“I came back into the library and I swear to God; I was whiter than white. Some of us had experiences, not too scary. But there were certain things you could not explain and you learnt to live with it. My God, I was petrified.”
Jenni recalls another ghostly experience from her time working at the Waterside Library. She was invited to take part in a paranormal exercise conducted by the BBC in 2005.
“That following year the late Gerry Anderson was doing a programme with Radio Ulster.” she said. “They travelled around different haunted places in the North of Ireland. Places like the Grand Opera House and Crumlin jail. One of the locations was the Waterside Library and the Workhouse. A team of professional mediums came down and set up all their equipment. We were invited to join in.
“It was summer so it didn’t get dark until quite late. I am a bit of a sceptic, or I was a bit of a sceptic. As the night went on we ended up at the private quarters and at the top end of the building. There were around six or seven of us. The mediums started calling out to see if anybody was there.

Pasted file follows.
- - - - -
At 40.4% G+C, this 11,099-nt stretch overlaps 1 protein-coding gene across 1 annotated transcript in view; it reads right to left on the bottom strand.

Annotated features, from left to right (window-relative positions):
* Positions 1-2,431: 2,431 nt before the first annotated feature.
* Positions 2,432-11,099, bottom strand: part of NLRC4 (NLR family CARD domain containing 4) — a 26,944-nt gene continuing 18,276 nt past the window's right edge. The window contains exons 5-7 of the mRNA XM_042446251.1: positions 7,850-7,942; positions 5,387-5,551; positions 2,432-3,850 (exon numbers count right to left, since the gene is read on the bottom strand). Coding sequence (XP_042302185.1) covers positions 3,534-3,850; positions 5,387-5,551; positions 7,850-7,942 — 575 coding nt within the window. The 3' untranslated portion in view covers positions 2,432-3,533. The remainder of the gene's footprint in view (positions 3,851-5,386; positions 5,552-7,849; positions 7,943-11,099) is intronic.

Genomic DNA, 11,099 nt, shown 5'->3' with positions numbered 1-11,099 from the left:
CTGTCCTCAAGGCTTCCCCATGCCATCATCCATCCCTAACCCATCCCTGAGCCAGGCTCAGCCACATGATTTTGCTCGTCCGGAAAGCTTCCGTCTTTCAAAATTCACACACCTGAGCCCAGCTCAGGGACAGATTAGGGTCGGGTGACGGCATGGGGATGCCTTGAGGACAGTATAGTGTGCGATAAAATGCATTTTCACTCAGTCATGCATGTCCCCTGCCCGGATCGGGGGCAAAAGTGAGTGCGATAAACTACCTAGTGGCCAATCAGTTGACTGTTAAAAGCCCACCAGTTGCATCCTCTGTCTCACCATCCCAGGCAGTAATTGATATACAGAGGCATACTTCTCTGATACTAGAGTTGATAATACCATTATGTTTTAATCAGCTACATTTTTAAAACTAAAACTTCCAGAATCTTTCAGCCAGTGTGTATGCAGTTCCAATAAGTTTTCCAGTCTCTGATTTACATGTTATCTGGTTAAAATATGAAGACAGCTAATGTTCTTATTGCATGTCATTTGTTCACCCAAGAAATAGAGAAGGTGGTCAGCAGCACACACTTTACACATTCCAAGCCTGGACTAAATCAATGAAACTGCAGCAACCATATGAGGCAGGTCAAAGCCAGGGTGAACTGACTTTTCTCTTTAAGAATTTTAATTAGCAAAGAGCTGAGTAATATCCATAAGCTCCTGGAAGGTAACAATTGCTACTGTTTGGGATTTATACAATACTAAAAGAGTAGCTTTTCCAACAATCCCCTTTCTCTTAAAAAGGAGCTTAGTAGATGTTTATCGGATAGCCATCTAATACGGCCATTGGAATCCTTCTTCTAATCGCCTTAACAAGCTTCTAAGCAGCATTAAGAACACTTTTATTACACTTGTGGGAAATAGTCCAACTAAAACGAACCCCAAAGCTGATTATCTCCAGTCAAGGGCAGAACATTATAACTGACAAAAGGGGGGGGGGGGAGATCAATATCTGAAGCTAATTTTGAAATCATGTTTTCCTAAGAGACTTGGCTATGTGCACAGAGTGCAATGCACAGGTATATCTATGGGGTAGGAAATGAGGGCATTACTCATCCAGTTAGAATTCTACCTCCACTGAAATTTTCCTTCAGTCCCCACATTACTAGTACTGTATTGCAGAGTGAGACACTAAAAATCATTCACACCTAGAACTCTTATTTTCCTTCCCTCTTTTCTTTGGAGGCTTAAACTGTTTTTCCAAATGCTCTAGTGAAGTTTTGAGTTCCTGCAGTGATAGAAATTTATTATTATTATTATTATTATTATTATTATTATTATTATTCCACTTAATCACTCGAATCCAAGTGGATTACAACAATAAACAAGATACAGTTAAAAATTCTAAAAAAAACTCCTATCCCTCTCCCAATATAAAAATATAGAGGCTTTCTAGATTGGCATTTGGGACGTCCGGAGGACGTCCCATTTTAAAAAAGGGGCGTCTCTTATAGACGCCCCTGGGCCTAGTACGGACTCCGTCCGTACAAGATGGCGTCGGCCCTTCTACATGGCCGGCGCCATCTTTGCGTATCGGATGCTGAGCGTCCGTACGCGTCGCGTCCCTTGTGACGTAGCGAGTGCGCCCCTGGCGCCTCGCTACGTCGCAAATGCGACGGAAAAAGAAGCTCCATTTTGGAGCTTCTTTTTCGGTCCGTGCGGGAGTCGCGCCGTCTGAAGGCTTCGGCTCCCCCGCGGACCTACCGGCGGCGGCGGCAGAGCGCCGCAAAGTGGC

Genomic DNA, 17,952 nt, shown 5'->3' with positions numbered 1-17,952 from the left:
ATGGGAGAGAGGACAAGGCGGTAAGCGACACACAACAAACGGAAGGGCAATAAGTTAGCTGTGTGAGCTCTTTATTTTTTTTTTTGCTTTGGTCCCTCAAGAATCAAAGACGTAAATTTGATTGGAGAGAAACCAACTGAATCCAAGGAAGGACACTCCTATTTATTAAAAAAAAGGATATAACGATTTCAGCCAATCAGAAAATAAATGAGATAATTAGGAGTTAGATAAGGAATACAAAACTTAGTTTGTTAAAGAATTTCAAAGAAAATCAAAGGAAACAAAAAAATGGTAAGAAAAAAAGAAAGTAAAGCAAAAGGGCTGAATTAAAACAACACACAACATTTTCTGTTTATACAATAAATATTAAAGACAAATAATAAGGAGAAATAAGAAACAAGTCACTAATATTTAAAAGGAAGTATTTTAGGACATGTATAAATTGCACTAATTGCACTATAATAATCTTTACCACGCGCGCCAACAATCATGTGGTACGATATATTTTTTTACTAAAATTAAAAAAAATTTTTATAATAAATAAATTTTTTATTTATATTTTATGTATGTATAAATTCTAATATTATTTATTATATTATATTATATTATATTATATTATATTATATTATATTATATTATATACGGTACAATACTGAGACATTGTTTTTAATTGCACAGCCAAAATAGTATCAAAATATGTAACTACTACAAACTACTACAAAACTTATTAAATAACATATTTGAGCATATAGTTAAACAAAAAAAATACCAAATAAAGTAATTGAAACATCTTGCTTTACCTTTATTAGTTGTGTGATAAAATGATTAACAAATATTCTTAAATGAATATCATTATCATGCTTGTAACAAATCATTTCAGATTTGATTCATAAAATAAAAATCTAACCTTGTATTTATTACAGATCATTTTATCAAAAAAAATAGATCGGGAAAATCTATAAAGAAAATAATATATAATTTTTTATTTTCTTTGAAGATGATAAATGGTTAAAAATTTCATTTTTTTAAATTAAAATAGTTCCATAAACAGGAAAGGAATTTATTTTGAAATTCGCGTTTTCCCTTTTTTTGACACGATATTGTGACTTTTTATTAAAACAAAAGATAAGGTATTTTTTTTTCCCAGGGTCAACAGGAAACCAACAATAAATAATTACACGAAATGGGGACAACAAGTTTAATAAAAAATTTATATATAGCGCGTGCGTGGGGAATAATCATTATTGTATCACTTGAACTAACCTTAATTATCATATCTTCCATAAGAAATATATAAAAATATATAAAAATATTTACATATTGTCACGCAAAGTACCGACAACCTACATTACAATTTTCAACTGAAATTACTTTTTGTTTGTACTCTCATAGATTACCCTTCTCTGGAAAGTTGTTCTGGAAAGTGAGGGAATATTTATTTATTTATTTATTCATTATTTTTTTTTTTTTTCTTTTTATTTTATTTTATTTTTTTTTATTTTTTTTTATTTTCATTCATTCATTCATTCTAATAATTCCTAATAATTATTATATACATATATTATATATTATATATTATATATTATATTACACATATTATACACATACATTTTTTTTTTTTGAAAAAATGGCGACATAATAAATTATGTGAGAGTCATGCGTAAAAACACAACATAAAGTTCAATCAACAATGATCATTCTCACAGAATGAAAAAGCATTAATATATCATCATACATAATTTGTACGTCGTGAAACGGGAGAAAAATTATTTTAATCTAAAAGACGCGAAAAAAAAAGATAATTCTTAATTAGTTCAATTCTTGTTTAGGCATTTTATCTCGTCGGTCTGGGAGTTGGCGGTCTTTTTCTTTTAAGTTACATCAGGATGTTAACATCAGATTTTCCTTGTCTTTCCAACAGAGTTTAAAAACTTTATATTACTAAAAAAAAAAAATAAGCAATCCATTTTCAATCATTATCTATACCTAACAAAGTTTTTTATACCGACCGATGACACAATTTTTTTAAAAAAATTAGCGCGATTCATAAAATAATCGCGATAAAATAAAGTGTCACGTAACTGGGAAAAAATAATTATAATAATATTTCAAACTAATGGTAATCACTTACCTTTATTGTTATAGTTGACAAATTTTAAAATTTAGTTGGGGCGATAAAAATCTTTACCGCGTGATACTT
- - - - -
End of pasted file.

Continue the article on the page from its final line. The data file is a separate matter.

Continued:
“It felt kind of like the movies, but the temperature in the room dropped so low. I’ve never experienced that before, or since, and I don’t want to either.
“From the waist down I felt like I was immersed in ice. I was completely and utterly frozen. It felt like you couldn’t breathe.
“One of the guys from the medium team looked like he was kind of choking. He was channelling voices, and somebody was coming through. The voice suggested that they did not take their life, and that they were in fact murdered. We then came down for tea and sandwiches, but I just wanted out of the building!”
Jenni says there has been an influx of local authors and people expressing their writing more since lockdown. She says she could have “half the shop,” filled with local books.
“It’s been like Christmas since August with new books coming out,” said Jenni.